Fairly often, I see questions like "I have this programming task to do: <problem statement>." Full stop.

If the "task" is simple enough, they may even get a few (or even several) solutions before the question is closed.

Sure, these are routinely closed as "too broad/primarily opinion-based".

But I feel those reasons don't quite bring the message home that it's not the scope or the problem nature that is incorrect, it's the nature of the request that is.

A few more specific things to consider:

  • Is the problem large enough to warrant a separate close reason?
  • Is the reason going to do noticeable good vs potential harm?
  • 4
    The people that ask questions like that don't care what the close reason is. They're getting their answers anyway, so that it's harming the site is irrelevant to them.
    – Servy
    Dec 17, 2015 at 1:17
  • 1
    @Servy please refrain from sweeping generalizations unless you can back them. Dec 17, 2015 at 1:22
  • "unclear" already covers the example you provided. they didn't specify what the problem is, they instead dumped a task description. I think there's an off topic reason that matches it too.
    – Kevin B
    Dec 17, 2015 at 1:44
  • I agree with the duplicate status. I didn't find that question despite searching around. Dec 17, 2015 at 1:47
  • A sweeping generalization seems fine to me. Occam believes it, so why shouldn't I? Dec 17, 2015 at 1:51
  • @MartinJames ever heard of the scientific method? It exists to prevent one from coming to false conclusions btw. Dec 17, 2015 at 2:18
  • 2
    @ivan_pozdeev how about evidence: I yet to see complain on META about "I just asked to do my homework for me and you $#$# closed the question"... So one can draw reasonable conclusion that people asking this type of "questions" don't really care that much. Dec 17, 2015 at 2:22
  • @AlexeiLevenkov Actually, I've just seen a post from a user holding such views: meta.stackoverflow.com/a/274689/648265. Dec 17, 2015 at 2:37
  • The OP of that answer is against having a close reason for those types of questions. They weren't swearing and complaining about one of their questions getting closed for being a work request. The person who wrote that answer tends to write questions that are well received by the community.
    – BSMP
    Dec 17, 2015 at 2:43
  • @AlexeiLevenkov but even if I didn't, this only shows that none try to ask these specific questions on Meta. Which can be for a plethora of other reasons & combinations (don't have rep, are able to search, don't use such pointless formulations). It doesn't tell what anyone (even less so, the target audience) thinks about the close reasons' relevance. Dec 17, 2015 at 2:57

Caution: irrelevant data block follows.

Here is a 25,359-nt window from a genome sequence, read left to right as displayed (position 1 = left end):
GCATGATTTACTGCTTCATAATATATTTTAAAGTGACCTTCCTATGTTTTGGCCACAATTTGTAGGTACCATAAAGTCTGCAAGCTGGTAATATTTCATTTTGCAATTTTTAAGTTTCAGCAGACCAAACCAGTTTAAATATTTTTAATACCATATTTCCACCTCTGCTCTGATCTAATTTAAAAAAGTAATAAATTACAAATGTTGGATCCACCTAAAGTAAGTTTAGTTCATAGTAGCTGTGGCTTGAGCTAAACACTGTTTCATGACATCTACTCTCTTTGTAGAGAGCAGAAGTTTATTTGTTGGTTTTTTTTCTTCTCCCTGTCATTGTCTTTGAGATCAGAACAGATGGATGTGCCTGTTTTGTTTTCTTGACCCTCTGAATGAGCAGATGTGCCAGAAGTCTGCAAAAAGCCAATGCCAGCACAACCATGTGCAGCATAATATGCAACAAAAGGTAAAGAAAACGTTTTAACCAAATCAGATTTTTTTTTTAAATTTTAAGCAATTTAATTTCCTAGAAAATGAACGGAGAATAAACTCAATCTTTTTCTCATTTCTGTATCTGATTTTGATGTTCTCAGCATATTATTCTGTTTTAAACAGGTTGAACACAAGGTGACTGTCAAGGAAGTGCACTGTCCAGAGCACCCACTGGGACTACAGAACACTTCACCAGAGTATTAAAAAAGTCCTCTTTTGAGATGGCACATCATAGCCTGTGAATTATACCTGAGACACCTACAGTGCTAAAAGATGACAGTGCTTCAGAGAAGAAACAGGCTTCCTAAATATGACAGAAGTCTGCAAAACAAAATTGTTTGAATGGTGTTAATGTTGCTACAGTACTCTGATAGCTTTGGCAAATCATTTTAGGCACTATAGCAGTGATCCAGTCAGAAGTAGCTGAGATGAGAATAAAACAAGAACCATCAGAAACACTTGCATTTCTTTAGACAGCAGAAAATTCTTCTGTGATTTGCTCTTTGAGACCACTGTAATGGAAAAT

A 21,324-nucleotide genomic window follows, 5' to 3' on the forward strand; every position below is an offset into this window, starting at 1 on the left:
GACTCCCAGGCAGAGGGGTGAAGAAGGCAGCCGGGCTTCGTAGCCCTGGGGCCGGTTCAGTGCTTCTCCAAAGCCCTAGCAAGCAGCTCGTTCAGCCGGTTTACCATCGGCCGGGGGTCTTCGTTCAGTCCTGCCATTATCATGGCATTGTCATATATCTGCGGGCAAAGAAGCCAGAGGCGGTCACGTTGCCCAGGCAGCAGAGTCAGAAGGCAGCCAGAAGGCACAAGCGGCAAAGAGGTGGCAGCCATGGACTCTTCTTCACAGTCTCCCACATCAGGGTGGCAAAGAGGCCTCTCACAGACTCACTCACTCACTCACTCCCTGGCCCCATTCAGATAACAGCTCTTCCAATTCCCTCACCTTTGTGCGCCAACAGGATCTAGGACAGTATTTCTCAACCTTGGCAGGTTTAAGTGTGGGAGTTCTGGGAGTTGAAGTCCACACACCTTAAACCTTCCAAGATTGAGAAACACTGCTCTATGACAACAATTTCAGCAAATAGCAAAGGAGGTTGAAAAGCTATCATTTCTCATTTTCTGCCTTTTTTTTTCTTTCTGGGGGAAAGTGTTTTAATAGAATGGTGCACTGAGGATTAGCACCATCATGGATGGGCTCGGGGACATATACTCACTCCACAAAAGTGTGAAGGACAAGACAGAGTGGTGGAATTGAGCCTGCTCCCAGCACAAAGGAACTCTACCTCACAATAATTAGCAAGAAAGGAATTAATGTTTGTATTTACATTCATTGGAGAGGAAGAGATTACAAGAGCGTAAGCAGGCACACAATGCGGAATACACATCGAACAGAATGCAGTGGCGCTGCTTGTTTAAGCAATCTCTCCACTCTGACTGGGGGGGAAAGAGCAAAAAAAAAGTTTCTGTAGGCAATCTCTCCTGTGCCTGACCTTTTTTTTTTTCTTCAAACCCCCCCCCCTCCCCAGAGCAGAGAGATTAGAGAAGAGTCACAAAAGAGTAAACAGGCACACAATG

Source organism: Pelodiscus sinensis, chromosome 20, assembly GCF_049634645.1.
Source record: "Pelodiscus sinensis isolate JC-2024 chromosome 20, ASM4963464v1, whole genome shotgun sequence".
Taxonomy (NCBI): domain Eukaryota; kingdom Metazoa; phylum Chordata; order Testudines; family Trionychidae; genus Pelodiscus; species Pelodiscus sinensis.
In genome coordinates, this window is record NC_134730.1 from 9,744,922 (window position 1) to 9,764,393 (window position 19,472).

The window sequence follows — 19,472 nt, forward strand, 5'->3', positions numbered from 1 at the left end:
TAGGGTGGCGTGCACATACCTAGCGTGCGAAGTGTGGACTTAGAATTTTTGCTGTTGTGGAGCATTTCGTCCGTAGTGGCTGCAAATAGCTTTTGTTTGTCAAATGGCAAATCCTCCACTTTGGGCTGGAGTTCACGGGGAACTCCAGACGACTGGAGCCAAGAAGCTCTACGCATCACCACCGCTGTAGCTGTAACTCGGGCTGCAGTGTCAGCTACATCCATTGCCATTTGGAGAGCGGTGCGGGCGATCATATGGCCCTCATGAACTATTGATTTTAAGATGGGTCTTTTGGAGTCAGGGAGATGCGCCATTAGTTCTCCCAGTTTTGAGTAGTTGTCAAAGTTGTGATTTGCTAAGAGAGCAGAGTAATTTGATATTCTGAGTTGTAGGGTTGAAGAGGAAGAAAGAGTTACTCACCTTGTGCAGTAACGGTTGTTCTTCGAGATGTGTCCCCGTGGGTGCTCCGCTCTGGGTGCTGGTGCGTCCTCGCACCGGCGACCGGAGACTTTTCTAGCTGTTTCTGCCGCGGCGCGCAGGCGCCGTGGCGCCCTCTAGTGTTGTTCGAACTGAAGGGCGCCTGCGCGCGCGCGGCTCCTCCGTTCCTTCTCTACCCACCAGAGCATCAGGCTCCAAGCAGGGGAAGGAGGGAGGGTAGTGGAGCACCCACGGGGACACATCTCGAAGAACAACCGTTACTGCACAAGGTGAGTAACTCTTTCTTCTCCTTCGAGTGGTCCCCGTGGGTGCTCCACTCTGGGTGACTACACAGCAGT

• 2
    Thye did not care enough to read the rules, or just ignored them. They did not care enough to bother taking the tour, or just ignored it. They could not be bothered to do any work, or were incapable of it. I would put the chances of such a poster caring about close-reasons or, indeed, anythng except getting their answer, as 'vanishingly small'. Smaller than the chances of Mourinho still managing Chelsea next season. Dec 17, 2015 at 3:13
  • I don't care abut the close-reason either. 'Too broad' or 'unclear'? For these works-request/demand questons, I pick the one nearest my mouse cursor. I cannot justify spending any further effort deciding on the best choice to close an insulting 'question' from a selfish deadbeat. Dec 17, 2015 at 3:21
  • Sorry, I should have said ' Smaller than the chances of Mourinho still managing Chelsea tomorrow'. Dec 17, 2015 at 15:10
  • @MartinJames I couldn't care less about Mourinho. I did upvote your observations I acknowledged as useful though. Dec 17, 2015 at 19:29
  • Besides, since this is a duplicate and thus has no perspectives on its own - is there a way to move the useful comments to the main question? Dec 17, 2015 at 19:30


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